Other projects include studies looking at:
- the genetics of rheumatic diseases, involving patients from Auckland, Wellington, Christchurch and Hamilton
- the success of folic acid supplementation in patients with rheumatoid arthritis
- high rates of Wegener's granulomatosis in Canterbury, compared to rates in the Northern Hemisphere
- the effect of vitamin C on gout.
Dunedin-based Associate Professor Tony Merriman, whose work revolves around the genetics ofarthritis, believes one of the biggest benefits of the Theme is bringing together researchers with different areas of expertise.
“A lot of the work by Theme members focuses on how to make life better for people with arthritis. The genetics research is understanding what is causing it. Both these things are important and complement each other perfectly.
“Gene researchers have found that 60 to 70 per cent of the reason people either get rheumatoid arthritis, or not, is due to their genes. One example is the CTLA4 gene, which has been found to be a factor in rheumatoid arthritis. This gene is being targeted with a drug called Abatacept to prevent or alleviate the condition. Genetics just gives us more information about what's going on in the body.''
Another benefit, says Merriman, is regular meetings, bringing together researchers from University of Otago centres around the country.
“I'm involved in an international study on the relatively rare condition of giant cell arteritis. There've been very few genetic studies done on it and, for gene studies, you need thousands of people. I did a presentation on this study at a Theme meeting and lots of people there put their hands up and said 'I'll get involved'. Because of that buy-in, New Zealand is now going to provide 500 of the 2,000 samples from Australasia.''
Merriman says he and Theme colleagues, including Stamp, are also involved in work on more common arthritic conditions, such as gout.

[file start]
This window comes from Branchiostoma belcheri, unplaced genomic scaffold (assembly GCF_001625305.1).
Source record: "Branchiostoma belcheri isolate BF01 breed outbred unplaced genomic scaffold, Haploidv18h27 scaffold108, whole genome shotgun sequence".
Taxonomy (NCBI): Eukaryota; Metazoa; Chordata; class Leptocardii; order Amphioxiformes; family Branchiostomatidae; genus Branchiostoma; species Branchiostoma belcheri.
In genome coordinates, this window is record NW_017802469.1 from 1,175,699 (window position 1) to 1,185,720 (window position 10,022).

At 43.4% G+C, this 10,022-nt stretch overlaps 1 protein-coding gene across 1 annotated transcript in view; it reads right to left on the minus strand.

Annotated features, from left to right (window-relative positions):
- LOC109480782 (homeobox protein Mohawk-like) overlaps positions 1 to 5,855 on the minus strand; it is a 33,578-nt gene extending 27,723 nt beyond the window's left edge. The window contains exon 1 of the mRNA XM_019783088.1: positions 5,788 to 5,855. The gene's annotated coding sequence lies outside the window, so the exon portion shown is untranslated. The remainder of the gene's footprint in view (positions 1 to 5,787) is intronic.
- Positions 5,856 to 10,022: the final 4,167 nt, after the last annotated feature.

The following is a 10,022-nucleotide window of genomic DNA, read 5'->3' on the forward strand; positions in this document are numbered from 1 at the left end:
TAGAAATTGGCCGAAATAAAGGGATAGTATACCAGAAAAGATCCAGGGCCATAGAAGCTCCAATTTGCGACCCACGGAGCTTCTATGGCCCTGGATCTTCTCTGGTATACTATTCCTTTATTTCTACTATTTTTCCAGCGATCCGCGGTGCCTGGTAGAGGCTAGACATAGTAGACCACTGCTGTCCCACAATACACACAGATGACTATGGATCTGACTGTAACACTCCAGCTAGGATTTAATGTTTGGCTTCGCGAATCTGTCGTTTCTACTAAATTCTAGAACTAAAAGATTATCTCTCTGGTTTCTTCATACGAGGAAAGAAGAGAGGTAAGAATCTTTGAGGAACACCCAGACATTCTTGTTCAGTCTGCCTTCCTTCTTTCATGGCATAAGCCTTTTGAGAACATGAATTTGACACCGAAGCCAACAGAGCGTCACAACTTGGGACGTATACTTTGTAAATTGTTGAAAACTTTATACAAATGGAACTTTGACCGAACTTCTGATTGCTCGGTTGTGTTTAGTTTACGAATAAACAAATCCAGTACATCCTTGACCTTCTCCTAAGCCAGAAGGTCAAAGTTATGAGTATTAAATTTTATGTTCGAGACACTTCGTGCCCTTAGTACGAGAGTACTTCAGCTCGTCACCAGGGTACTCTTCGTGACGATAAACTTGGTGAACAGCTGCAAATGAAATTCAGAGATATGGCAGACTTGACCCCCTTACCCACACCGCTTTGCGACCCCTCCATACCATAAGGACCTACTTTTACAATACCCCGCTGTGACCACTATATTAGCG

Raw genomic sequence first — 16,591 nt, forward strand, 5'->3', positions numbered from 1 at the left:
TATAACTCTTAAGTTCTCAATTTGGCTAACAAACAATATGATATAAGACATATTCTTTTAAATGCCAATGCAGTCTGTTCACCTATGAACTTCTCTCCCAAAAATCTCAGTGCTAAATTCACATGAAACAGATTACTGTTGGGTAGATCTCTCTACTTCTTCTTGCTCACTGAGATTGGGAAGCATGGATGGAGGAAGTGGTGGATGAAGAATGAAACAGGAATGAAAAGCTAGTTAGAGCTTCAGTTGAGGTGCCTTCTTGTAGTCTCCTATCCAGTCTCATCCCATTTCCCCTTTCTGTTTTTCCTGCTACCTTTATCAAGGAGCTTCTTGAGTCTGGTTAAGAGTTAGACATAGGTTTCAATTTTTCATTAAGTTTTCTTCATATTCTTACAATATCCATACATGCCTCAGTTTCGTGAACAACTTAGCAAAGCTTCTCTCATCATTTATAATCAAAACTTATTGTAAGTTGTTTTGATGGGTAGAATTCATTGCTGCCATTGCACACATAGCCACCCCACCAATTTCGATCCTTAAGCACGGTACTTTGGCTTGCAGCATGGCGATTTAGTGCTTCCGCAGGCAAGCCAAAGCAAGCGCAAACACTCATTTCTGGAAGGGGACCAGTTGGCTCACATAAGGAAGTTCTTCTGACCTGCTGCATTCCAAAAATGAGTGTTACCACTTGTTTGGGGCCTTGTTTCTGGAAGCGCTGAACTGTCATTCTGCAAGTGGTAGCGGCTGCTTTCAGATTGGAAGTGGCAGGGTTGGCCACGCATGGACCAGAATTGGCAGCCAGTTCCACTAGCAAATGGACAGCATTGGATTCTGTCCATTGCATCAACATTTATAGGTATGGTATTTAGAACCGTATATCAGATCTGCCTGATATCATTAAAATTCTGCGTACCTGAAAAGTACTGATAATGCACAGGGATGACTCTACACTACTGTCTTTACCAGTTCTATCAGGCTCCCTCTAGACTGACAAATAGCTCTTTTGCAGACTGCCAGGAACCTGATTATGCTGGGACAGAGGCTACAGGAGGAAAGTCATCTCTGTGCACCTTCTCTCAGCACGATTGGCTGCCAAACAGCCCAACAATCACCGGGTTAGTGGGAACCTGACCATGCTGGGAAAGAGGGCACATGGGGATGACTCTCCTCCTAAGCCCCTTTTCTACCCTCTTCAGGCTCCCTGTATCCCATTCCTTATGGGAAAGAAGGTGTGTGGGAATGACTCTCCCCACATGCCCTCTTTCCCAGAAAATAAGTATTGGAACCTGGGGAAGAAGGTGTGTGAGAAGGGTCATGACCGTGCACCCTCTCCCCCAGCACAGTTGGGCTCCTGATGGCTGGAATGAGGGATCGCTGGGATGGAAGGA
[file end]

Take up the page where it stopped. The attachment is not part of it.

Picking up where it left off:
“In one gout study we are looking at how genes and the environment work together in that condition. Sugary drinks and alcohol raise uric acid levels which lead to painful attacks. We've found that a particular gene is important in helping the kidney get rid of uric acid.
“There are two versions of this gene, one good at getting rid of the acid and the other which is not. Interestingly, we've found that if people have the good version of the gene but drink more than a litre of sugary drink a day, they can reverse the effect of the good gene version. It's very practical stuff, as well as improving our understanding.''
Merriman is a mid-career researcher who is getting recognition on the world stage for his work. Likewise, Stamp has hit her career stride and has many years of productive work in front of her, but there are researchers at all career stages involved in the Theme.
“Professor John Highton is a very senior researcher who has driven rheumatology research at the University since the mid-'70s and has trained a number of the other Theme members,” says Stamp.
“Rheumatology research at the University of Otago, and in New Zealand generally, has been greatly strengthened in recent years by enthusiastic and productive mid- and early-career researchers. These researchers are providing a foundation for the Theme to increase research collaborations across departments and faculties within the University, including the strong support of postgraduate student study.''
Supporting early-career researchers is also a key focus, Stamp says. “Students are an integral part of Theme activities. We have a number of students pursuing PhD and master's thesis research. Bachelor of Medical Science students are also involved. In addition, the Theme completed its first year by sponsoring two summer students who under took a 10-week arthritis-related research project.
“Student involvement is critical to the on going success of the Theme. They are the next generation of researchers and we need to stimulate interest and energy for them to continue in finding answers to important questions about rheumatology.''